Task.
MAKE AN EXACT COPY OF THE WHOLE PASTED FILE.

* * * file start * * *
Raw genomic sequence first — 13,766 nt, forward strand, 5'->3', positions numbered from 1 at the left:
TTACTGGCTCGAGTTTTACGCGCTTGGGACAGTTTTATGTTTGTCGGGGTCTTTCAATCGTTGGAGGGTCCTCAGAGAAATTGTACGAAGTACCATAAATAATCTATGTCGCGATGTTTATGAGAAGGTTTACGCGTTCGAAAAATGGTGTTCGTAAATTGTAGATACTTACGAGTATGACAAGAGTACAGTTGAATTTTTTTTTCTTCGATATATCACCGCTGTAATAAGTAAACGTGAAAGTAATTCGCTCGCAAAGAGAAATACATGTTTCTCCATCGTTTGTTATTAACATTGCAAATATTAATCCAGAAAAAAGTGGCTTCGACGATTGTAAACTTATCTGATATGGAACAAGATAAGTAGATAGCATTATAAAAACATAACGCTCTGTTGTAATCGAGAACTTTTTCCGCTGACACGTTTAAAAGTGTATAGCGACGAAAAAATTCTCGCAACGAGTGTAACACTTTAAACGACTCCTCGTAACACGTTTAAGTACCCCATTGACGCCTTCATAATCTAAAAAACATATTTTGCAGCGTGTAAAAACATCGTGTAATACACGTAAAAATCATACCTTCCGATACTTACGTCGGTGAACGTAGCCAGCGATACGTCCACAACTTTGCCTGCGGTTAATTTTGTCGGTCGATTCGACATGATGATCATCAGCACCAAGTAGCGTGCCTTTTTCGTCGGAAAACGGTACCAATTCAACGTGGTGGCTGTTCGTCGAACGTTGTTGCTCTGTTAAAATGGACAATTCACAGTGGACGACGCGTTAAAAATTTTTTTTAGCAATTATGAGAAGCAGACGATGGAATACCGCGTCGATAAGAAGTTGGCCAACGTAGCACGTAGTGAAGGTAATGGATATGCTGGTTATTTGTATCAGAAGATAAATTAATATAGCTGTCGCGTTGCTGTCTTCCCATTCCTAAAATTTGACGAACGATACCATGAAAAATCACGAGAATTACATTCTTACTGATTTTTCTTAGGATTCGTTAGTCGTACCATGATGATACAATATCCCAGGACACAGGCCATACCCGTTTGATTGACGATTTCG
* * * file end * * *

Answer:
Raw genomic sequence first — 13,766 nt, forward strand, 5'->3', positions numbered from 1 at the left:
TTACTGGCTCGAGTTTTACGCGCTTGGGACAGTTTTATGTTTGTCGGGGTCTTTCAATCGTTGGAGGGTCCTCAGAGAAATTGTACGAAGTACCATAAATAATCTATGTCGCGATGTTTATGAGAAGGTTTACGCGTTCGAAAAATGGTGTTCGTAAATTGTAGATACTTACGAGTATGACAAGAGTACAGTTGAATTTTTTTTTCTTCGATATATCACCGCTGTAATAAGTAAACGTGAAAGTAATTCGCTCGCAAAGAGAAATACATGTTTCTCCATCGTTTGTTATTAACATTGCAAATATTAATCCAGAAAAAAGTGGCTTCGACGATTGTAAACTTATCTGATATGGAACAAGATAAGTAGATAGCATTATAAAAACATAACGCTCTGTTGTAATCGAGAACTTTTTCCGCTGACACGTTTAAAAGTGTATAGCGACGAAAAAATTCTCGCAACGAGTGTAACACTTTAAACGACTCCTCGTAACACGTTTAAGTACCCCATTGACGCCTTCATAATCTAAAAAACATATTTTGCAGCGTGTAAAAACATCGTGTAATACACGTAAAAATCATACCTTCCGATACTTACGTCGGTGAACGTAGCCAGCGATACGTCCACAACTTTGCCTGCGGTTAATTTTGTCGGTCGATTCGACATGATGATCATCAGCACCAAGTAGCGTGCCTTTTTCGTCGGAAAACGGTACCAATTCAACGTGGTGGCTGTTCGTCGAACGTTGTTGCTCTGTTAAAATGGACAATTCACAGTGGACGACGCGTTAAAAATTTTTTTTAGCAATTATGAGAAGCAGACGATGGAATACCGCGTCGATAAGAAGTTGGCCAACGTAGCACGTAGTGAAGGTAATGGATATGCTGGTTATTTGTATCAGAAGATAAATTAATATAGCTGTCGCGTTGCTGTCTTCCCATTCCTAAAATTTGACGAACGATACCATGAAAAATCACGAGAATTACATTCTTACTGATTTTTCTTAGGATTCGTTAGTCGTACCATGATGATACAATATCCCAGGACACAGGCCATACCCGTTTGATTGACGATTTCG